In truth, voters did not need to be ‘manipulated’ into scepticism about Labour. Each landmark election over the last forty years has been fought – and lost – on the record of economic competence. The Conservative breakthrough of 1979 was possible because the three-day week and all it symbolised destroyed confidence in Labour as an economic manager and, more broadly, in social democracy as a form of economic government. It took eighteen years, and the Conservative cataclysm of ‘Black Wednesday’ in 1992, for Labour once again to win the competence argument. And, in turn, it took the Conservatives until 2010 – and the catastrophe of the banking crisis and, above all, the fact that it occurred on Labour’s watch – to recover their reputation after the 1992 disaster.
In the light of this long experience we can see that last Thursday’s election was not so much a novel event as a kind of re-run of May 2010. On both occasions Labour failed to convince voters of its economic competence, though naturally the failure this time was made peculiarly painful because of the Scottish disaster. It was always going to be difficult for Labour in 2015 to make a case for its competence: we are less than eight years on from the great financial crisis, and we know that earlier reputation-damaging episodes, like ‘Black Wednesday’, took nigh on two decades to fade.
Still, parties do not have to just sit round and wait for memories to fade and voters to die. They can make strategic choices in the wake of disaster, for better or worse. Labour’s strategic choices after 2010 were manifestly for the worse. It opted for a new leadership generation that had made its careers in the Blair years and under Brown’s patronage – and this generation was thus irredeemably tainted by association with the many grave economic problems that in the end overwhelmed New Labour. The problem had nothing to do with Mr Miliband’s inability to eat a bacon sandwich elegantly, nor with the failure to choose his brother as party leader; indeed, the latter, as the former ‘Head Boy of the Blair Academy’, is arguably even more tainted by his association with New Labour’s failures. Labour was doomed from the moment ‘the two Eds’ assumed responsibility for economic policy, not because of what they said, or how they said it, but because of who they were: children of New Labour. This is how it was ‘the economy wot won it’ for the Conservatives – and lost it for Labour.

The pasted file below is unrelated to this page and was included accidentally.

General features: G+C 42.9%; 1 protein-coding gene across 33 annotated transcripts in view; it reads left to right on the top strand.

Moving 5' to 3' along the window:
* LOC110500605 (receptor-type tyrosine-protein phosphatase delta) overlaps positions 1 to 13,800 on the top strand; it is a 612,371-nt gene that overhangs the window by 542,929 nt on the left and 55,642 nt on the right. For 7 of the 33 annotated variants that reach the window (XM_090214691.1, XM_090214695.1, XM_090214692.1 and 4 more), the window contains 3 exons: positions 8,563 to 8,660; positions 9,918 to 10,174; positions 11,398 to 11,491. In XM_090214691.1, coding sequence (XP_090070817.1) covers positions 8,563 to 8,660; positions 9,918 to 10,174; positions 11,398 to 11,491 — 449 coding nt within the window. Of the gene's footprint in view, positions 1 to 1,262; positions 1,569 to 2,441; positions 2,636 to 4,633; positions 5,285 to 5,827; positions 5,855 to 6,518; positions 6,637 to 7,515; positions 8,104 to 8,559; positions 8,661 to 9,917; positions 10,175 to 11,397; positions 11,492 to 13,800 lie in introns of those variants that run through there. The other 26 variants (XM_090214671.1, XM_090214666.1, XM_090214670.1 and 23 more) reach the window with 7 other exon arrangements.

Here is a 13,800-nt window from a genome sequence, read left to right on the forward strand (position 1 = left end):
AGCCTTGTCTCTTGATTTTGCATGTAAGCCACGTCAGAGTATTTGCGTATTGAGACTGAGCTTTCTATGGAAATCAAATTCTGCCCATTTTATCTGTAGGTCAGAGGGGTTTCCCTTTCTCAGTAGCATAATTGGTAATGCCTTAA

There is an obvious lesson here as Labour picks up the pieces over the next few months. A necessary, though not a sufficient, condition for recovering its reputation for competence is a decisive break with the Blair-Brown generation. Mr Miliband and Mr Balls must be thanked for their services and told to spend time with their (no doubt lucrative) post-political careers. Any leadership contender associated with the past – Andy Burnham, Yvette Cooper – must be decisively rejected. Skipping a generation obviously entails big risks: Labour cannot be certain that an untried leader, indeed an untried leadership cohort, will cope with the brutalities of democratic political competition. But the alternatives for Labour are even less palatable – either repeating the failed strategies of the ‘Eds’ era or just sitting round in the hope that, in due time, the Conservatives suffer another ‘Black Wednesday’.Print page